23. You can still get sunburn in the ocean.

Woman applying sunscreen.
verona studio/Shutterstock

Don't think for a second that the ocean water is going to stave off the sun's rays. On the contrary, the World Health Organization warns that water reflects 10 percent of the sun's UV rays, while sand reflects an additional 15 percent.

24. Sea water levels are rising at an alarming rate.

A winter Nor'easter storm surge floods Boston Harbor.
Keith J Finks / Shutterstock

You can thank global warming for this particular terror, which is caused by melting ice and thermal expansion. While this may not immediately affect humans, thousands of coastal cities are already preparing for a shifting shoreline.

25. Scientists have no idea what's causing "The Bloop."

glacier lagoon
MITstudio/Shutterstock

In 1997, the NOAA discovered a screeching bloop—deemed "The Bloop"—coming from the depths of the ocean. To this day, no one knows for certain what it comes from, though scientists have speculated it could be due to glacial movement. For the record, the SETI Institute—the organization in charge of listening to outer space, in the hopes of hearing something, anything—has still turned up nothing.

READ THIS NEXT: 67 Weird Facts So Strange, You Won't Believe They're True. 

26. We have no idea how fishing impacts the world.

row of fishing tods
GoodFocused/ Shutterstock

According to a report from the National Oceanography Centre, there's not enough data out there to know how fishing—deep-sea fishing, in particular—impacts the global ecosystem.

27. The Kraken used skeletons as art.

skeleton model in front of blue background
AgriTech/Shutterstock

You know the Kraken—the legendary, bus-sized squid that indiscriminately devoured ships and creatures as if they were krill? According to the Geology Society of America, the Kraken of yore (yes, they were actual giant squids) used to murder dinosaurs and arrange the skeletons in artistic patterns.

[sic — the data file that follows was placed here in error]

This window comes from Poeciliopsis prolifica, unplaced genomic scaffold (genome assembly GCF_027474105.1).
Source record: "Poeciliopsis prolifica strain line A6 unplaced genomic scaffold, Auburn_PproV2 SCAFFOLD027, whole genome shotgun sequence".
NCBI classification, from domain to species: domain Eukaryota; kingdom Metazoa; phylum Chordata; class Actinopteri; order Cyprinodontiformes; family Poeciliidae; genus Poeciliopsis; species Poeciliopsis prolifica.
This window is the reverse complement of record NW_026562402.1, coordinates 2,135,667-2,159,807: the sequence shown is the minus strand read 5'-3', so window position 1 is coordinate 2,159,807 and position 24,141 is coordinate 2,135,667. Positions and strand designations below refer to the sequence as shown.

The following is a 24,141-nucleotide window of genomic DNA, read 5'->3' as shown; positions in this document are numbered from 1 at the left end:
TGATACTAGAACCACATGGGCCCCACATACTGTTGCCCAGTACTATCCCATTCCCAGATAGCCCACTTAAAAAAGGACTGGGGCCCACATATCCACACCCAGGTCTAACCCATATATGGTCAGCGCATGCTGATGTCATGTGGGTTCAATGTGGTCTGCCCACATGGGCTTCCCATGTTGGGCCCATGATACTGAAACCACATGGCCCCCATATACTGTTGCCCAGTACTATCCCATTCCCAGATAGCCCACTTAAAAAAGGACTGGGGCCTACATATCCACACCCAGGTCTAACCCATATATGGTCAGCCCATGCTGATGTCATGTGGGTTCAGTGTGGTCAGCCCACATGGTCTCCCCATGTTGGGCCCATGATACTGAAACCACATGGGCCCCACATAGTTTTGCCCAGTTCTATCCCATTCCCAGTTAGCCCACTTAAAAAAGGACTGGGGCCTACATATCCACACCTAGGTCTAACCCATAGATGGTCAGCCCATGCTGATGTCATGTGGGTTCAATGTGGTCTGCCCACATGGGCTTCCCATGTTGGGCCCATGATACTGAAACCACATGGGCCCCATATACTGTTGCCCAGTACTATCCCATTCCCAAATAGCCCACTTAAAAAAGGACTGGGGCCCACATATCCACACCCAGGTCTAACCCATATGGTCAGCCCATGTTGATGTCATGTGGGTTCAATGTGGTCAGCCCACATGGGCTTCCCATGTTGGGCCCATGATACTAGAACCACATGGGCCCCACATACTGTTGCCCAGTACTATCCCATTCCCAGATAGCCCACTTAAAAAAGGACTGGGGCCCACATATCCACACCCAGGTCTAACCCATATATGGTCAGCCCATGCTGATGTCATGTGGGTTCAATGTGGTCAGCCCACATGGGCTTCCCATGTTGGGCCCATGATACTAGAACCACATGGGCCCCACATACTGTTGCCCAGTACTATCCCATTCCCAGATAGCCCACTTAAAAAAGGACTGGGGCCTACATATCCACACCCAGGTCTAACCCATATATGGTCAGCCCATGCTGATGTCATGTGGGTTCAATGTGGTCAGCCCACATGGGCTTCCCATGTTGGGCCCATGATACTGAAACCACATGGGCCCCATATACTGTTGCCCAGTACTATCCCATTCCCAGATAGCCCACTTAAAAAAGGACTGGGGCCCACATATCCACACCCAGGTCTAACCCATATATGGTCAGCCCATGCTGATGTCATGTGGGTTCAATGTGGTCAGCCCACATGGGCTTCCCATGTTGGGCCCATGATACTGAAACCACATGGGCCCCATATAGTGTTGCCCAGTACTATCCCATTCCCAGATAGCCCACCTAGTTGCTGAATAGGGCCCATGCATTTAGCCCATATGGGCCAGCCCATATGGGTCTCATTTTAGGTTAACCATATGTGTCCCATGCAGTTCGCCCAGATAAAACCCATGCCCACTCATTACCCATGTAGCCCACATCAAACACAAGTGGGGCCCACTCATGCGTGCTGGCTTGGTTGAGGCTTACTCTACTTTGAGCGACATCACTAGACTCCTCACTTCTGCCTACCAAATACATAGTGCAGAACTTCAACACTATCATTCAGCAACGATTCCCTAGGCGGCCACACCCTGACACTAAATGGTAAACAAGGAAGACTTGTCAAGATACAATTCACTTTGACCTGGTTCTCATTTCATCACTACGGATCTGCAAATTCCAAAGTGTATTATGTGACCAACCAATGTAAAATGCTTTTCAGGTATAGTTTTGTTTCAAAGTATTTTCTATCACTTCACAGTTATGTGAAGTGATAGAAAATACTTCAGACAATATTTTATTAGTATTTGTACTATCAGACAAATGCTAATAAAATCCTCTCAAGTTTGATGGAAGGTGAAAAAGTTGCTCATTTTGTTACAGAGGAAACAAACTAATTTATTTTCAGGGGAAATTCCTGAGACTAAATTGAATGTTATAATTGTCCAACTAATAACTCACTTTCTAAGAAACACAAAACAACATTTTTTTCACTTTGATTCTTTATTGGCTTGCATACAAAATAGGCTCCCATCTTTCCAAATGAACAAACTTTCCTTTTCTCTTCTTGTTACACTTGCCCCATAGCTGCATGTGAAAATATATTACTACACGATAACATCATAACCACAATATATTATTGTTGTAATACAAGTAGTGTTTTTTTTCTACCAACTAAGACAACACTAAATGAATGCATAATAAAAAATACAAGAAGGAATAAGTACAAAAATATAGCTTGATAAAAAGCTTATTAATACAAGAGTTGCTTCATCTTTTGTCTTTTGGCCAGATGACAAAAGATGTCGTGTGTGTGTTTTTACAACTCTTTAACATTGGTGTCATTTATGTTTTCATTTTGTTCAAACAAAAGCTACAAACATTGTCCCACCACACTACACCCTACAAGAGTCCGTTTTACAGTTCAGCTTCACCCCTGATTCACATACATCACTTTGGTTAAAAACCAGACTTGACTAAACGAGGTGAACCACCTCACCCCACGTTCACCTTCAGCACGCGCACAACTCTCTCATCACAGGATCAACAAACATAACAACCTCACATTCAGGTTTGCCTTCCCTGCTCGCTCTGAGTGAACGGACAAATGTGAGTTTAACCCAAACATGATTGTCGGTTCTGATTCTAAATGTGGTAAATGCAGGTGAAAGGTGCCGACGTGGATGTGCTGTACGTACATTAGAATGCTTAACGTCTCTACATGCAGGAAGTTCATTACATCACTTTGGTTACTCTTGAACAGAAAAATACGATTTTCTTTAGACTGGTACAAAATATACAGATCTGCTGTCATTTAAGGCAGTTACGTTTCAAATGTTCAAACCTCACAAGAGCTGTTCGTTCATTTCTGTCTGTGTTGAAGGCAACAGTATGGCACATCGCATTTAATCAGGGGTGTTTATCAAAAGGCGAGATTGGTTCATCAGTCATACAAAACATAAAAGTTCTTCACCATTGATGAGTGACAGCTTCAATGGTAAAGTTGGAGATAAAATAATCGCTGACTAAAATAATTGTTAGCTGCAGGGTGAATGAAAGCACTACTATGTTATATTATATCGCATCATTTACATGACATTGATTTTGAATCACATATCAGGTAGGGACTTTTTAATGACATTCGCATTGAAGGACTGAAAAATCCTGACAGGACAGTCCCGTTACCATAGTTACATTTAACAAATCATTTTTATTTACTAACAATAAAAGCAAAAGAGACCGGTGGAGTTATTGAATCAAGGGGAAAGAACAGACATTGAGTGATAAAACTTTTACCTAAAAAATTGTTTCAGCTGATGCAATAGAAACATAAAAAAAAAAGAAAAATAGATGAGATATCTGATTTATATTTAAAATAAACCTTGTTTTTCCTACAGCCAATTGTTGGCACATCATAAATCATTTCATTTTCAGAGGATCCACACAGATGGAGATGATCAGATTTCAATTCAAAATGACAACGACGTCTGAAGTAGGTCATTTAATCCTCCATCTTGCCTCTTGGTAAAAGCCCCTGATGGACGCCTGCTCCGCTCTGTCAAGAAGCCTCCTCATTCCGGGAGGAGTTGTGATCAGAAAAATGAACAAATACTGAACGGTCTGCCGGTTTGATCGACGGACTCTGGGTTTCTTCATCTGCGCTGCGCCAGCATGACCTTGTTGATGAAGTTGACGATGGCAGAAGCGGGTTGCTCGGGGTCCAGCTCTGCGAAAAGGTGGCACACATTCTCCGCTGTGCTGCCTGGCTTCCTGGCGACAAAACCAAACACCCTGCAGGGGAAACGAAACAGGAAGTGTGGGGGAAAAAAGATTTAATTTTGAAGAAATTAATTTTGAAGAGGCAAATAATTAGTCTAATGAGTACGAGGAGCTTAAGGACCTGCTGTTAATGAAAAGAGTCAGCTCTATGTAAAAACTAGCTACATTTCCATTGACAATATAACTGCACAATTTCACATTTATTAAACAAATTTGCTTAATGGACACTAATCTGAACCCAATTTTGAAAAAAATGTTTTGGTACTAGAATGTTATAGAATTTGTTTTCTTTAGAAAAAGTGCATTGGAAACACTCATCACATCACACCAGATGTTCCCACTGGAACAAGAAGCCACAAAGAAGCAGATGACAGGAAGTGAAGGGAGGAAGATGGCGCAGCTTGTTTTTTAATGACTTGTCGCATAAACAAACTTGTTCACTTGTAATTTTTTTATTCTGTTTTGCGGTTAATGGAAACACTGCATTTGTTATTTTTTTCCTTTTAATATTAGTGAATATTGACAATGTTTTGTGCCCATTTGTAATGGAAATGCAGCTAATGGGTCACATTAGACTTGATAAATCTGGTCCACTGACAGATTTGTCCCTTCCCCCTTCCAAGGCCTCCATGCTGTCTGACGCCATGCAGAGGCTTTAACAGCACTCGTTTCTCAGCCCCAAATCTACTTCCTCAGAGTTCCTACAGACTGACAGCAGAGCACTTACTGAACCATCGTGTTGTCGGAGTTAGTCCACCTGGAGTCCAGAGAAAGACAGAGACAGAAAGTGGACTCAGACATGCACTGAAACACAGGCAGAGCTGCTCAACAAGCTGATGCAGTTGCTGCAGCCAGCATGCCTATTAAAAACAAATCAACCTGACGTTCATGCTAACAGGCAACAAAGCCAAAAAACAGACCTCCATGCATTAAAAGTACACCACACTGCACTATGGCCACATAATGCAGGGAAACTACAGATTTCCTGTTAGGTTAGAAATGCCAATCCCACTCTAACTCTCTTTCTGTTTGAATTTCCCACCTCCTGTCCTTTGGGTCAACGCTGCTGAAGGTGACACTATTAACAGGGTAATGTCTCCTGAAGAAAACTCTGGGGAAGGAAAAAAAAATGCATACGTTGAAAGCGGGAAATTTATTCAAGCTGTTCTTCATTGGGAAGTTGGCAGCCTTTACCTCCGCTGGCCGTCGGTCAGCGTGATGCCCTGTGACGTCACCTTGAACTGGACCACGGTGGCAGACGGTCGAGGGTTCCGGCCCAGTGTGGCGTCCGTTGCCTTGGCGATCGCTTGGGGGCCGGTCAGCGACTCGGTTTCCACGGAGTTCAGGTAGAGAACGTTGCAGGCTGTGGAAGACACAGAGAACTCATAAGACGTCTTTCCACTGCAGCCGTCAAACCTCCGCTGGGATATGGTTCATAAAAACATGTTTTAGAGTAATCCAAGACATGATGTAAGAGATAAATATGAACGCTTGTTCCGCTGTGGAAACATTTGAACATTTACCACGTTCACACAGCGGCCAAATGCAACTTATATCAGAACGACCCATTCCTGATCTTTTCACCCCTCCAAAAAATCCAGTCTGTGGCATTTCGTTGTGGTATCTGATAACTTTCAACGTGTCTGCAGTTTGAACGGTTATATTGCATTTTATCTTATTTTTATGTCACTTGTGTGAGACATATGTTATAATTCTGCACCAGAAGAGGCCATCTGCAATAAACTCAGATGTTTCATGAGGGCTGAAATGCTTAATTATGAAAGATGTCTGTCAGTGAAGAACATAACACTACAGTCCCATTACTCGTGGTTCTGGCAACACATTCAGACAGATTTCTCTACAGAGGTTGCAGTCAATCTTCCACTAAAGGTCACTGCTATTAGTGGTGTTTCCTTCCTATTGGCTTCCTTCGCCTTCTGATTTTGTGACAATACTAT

28. We have no idea how to explore the ocean.

An image of the OceanGate Titan submersible underwater
CBS News / Sunday Morning

Once, in 2012, James Cameron, of Titanic fame, reached the nadir of the ocean, the bottom of the Mariana Trench, becoming only the second person in history to pull off such a feat. But the dive was unsustainable. He was forced to surface after just a few hours of study. And as we've seen with the Titan submersible tragedy, these attempts can only be made under extreme risk. Meanwhile, humanity has been able to spend far longer periods of time in space—and a lot more than two people have pulled it off.

29. Sunlight can't penetrate it.

occean horizon at night
Krivosheev Vitaly / Shutterstock

At around 3,000 feet, you'll no longer see any sunlight. In some parts of the ocean, that's less than a tenth of the way to the bottom. While deep sea creatures have adapted to these habitats, humans simply don't possess the same capabilities.

30. The Great Blue Hole of Belize attracts scuba divers.

great blue hole in belize
Wollertz/Shutterstock

Though it sounds like a trap, this underwater sinkhole is a major tourist attraction and bucket list item for scuba divers worldwide. The hole measures over 300 meters across and 125 meters deep and accounts for the world's largest natural formation of its kind.

Wrapping Up

That's it for our list of scary facts about the ocean, but be sure to check back in with us soon for more trivia that will impress your friends! You can also sign up for our newsletter to enjoy health, entertainment, and travel content.

Carrie Weisman
Carrie Weisman oversees all SEO efforts at Best Life. She specializes in content optimization and editorial marketing. Read more